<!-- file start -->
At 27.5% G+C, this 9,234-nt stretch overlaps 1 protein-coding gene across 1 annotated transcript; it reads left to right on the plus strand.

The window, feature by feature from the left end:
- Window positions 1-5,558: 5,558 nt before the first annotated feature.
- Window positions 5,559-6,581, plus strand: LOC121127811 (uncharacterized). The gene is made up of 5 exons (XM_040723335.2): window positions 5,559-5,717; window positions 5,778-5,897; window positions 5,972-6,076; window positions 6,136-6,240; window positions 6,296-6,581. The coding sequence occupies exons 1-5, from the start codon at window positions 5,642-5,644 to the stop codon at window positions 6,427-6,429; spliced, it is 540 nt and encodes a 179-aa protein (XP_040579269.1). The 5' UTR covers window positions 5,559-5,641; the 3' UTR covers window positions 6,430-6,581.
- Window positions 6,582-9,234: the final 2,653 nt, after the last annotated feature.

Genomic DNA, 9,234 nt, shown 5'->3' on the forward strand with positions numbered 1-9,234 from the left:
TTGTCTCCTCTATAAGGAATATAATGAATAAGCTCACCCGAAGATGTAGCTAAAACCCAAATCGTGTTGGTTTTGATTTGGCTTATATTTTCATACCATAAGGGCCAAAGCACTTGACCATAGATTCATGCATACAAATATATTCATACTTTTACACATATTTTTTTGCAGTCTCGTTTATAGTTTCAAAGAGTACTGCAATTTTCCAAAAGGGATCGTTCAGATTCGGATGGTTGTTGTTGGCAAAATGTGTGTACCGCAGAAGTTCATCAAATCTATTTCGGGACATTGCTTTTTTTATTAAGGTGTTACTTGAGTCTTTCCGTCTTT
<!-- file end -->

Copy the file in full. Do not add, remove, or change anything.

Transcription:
At 27.5% G+C, this 9,234-nt stretch overlaps 1 protein-coding gene across 1 annotated transcript; it reads left to right on the plus strand.

The window, feature by feature from the left end:
- Window positions 1-5,558: 5,558 nt before the first annotated feature.
- Window positions 5,559-6,581, plus strand: LOC121127811 (uncharacterized). The gene is made up of 5 exons (XM_040723335.2): window positions 5,559-5,717; window positions 5,778-5,897; window positions 5,972-6,076; window positions 6,136-6,240; window positions 6,296-6,581. The coding sequence occupies exons 1-5, from the start codon at window positions 5,642-5,644 to the stop codon at window positions 6,427-6,429; spliced, it is 540 nt and encodes a 179-aa protein (XP_040579269.1). The 5' UTR covers window positions 5,559-5,641; the 3' UTR covers window positions 6,430-6,581.
- Window positions 6,582-9,234: the final 2,653 nt, after the last annotated feature.

Genomic DNA, 9,234 nt, shown 5'->3' on the forward strand with positions numbered 1-9,234 from the left:
TTGTCTCCTCTATAAGGAATATAATGAATAAGCTCACCCGAAGATGTAGCTAAAACCCAAATCGTGTTGGTTTTGATTTGGCTTATATTTTCATACCATAAGGGCCAAAGCACTTGACCATAGATTCATGCATACAAATATATTCATACTTTTACACATATTTTTTTGCAGTCTCGTTTATAGTTTCAAAGAGTACTGCAATTTTCCAAAAGGGATCGTTCAGATTCGGATGGTTGTTGTTGGCAAAATGTGTGTACCGCAGAAGTTCATCAAATCTATTTCGGGACATTGCTTTTTTTATTAAGGTGTTACTTGAGTCTTTCCGTCTTT